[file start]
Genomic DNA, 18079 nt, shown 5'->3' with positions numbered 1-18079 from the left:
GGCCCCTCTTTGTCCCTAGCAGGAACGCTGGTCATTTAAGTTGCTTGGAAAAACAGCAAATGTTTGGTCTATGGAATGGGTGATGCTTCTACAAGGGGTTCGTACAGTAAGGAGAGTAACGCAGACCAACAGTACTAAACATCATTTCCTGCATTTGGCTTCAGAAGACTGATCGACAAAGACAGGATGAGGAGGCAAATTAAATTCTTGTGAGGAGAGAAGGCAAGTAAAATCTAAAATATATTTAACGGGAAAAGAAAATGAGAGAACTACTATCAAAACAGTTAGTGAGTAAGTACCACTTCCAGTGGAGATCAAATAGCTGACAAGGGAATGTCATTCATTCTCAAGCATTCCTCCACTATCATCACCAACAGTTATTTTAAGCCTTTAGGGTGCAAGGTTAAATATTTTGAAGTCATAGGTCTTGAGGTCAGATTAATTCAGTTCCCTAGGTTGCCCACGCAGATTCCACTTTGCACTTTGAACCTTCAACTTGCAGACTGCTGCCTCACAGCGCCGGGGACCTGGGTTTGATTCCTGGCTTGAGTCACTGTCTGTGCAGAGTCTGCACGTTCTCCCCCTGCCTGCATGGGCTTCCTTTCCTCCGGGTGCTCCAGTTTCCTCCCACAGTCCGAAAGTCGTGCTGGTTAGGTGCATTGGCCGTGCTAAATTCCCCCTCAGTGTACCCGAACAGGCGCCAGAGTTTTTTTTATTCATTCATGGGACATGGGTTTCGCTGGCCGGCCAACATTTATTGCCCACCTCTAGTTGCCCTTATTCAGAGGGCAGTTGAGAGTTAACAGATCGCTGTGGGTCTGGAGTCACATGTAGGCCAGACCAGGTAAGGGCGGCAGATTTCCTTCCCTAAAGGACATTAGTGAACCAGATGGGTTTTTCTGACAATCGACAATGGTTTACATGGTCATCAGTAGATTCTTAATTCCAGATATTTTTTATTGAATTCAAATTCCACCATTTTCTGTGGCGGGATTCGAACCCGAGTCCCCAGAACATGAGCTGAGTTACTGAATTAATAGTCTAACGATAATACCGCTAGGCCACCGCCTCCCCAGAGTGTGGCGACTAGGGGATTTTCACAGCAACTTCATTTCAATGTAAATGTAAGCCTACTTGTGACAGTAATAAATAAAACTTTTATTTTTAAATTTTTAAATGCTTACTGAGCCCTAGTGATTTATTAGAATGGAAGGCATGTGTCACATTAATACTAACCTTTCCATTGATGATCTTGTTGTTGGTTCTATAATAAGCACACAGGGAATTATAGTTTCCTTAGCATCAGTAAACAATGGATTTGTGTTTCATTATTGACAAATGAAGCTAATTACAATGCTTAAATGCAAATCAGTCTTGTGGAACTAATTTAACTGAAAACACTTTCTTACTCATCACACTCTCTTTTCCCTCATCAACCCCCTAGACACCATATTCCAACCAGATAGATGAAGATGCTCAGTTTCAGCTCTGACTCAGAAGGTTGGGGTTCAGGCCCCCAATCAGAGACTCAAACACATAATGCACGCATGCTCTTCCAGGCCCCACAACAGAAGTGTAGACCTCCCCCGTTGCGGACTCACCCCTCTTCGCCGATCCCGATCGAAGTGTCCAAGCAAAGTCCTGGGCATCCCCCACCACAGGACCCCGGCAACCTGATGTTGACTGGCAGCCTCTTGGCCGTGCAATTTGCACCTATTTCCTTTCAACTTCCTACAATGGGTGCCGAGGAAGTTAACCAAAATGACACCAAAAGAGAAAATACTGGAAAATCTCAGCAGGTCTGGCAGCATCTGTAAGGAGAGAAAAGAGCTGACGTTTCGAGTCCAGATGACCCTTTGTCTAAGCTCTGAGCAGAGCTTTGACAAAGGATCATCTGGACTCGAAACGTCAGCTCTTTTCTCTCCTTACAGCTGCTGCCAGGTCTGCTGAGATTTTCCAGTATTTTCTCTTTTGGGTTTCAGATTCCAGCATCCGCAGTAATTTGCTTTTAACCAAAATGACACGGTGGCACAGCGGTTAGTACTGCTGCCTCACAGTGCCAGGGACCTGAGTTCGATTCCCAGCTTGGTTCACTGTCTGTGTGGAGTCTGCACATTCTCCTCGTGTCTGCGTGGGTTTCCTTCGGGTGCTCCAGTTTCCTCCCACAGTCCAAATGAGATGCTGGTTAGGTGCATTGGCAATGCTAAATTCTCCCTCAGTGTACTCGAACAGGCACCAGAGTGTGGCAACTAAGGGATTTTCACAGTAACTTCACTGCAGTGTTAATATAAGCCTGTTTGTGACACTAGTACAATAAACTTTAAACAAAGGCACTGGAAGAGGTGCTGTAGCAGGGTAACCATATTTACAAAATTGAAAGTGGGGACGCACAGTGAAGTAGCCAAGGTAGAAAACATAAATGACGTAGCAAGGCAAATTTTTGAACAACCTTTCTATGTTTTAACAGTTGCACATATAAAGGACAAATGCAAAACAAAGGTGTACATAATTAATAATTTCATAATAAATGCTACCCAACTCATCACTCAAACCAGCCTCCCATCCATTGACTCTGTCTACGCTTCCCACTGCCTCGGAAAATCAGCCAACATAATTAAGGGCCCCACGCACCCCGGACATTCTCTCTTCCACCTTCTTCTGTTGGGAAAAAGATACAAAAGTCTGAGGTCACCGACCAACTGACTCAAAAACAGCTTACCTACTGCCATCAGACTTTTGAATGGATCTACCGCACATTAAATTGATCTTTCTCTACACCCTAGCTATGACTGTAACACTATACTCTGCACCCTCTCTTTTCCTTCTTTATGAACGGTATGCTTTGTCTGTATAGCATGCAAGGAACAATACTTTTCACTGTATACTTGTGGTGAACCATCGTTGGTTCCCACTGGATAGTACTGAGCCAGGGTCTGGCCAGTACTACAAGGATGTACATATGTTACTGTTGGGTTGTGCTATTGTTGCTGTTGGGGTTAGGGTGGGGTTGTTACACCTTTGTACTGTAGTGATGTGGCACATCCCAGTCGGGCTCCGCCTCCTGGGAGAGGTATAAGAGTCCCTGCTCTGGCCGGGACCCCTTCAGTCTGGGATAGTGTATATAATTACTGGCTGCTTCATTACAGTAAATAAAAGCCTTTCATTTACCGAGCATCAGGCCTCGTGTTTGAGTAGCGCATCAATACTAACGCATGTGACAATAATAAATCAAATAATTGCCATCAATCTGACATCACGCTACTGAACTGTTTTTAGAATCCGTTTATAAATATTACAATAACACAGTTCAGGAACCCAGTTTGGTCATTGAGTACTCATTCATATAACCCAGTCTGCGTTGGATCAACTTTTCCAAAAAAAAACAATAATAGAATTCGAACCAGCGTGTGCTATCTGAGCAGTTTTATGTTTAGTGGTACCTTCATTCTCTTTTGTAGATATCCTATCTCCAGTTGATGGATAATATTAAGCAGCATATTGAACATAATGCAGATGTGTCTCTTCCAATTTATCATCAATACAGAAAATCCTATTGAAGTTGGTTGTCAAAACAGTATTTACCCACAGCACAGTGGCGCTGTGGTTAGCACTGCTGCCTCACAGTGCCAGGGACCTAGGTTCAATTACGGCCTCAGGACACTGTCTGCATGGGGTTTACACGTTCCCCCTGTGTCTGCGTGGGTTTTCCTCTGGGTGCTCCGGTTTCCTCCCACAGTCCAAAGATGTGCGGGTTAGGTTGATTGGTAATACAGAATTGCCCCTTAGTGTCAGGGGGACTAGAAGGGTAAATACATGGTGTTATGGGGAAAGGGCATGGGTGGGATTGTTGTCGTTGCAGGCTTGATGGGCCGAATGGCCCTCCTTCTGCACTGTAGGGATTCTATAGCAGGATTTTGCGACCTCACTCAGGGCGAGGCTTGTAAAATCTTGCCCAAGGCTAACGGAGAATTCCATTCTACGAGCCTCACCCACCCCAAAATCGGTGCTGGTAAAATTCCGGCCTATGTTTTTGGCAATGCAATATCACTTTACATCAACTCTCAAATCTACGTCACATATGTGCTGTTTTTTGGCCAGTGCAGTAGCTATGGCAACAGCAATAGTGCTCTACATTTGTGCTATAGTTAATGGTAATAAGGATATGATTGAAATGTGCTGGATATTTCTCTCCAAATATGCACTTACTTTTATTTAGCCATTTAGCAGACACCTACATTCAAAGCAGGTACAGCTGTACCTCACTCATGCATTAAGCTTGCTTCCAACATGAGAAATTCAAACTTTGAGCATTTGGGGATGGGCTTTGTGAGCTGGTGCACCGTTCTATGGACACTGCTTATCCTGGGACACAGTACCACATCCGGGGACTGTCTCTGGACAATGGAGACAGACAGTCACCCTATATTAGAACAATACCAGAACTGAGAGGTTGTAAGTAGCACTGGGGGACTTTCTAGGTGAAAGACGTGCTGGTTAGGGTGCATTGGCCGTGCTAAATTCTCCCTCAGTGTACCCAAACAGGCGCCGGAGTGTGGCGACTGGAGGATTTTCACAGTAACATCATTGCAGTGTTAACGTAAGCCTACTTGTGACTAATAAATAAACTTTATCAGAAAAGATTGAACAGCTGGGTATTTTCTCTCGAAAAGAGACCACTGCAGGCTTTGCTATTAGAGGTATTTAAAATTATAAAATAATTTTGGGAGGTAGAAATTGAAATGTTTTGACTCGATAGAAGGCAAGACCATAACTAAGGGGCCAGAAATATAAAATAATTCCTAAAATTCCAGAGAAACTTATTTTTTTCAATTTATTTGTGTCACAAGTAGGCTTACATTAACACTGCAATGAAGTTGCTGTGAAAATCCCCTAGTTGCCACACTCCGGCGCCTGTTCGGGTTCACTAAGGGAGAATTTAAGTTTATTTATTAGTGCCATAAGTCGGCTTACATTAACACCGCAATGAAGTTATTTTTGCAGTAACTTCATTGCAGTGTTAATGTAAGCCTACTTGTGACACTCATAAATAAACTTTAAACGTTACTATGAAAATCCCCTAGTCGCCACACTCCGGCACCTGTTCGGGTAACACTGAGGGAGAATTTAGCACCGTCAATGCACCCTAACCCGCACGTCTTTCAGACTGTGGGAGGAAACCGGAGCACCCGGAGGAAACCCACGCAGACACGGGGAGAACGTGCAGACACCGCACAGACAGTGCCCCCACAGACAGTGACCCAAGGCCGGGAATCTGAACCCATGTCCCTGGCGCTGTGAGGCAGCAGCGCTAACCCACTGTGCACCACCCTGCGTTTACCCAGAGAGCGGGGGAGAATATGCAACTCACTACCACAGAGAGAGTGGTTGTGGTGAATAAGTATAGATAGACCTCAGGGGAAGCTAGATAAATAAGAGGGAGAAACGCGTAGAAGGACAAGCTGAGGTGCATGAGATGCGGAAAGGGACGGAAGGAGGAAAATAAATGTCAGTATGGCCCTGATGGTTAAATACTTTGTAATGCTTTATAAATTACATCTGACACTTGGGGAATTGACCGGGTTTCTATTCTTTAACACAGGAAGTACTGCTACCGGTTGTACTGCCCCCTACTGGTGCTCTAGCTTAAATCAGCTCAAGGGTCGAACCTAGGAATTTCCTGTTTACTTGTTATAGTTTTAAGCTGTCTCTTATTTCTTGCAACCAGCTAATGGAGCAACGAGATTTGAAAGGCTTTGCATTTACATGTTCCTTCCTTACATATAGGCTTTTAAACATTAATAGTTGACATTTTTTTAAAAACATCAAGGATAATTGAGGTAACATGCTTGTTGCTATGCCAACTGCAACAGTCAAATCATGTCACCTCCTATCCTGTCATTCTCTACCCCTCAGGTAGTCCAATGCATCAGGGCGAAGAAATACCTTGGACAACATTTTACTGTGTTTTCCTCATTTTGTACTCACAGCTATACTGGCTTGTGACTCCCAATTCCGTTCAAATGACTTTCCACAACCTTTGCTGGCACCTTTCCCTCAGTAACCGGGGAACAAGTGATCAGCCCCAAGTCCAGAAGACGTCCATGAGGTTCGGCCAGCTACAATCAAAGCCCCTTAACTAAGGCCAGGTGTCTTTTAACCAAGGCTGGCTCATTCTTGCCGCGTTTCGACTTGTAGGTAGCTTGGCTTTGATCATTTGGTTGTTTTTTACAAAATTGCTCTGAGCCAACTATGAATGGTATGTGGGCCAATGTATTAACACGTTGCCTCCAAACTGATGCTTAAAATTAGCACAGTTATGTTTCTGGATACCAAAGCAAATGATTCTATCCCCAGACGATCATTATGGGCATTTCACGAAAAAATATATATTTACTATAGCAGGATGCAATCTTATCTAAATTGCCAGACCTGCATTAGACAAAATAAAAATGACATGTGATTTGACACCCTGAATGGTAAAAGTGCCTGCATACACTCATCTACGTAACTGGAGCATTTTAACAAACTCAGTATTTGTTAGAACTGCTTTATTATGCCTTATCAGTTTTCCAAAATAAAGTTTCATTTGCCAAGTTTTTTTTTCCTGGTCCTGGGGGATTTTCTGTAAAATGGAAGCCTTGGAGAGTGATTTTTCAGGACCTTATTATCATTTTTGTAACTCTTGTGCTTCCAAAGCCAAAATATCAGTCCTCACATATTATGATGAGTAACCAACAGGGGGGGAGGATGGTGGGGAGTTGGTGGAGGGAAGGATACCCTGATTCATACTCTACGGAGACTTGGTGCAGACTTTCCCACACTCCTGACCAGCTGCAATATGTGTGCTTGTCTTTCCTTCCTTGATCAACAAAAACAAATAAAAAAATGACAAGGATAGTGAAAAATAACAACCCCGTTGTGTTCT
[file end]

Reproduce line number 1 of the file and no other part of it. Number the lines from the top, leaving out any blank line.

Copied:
Genomic DNA, 18079 nt, shown 5'->3' with positions numbered 1-18079 from the left: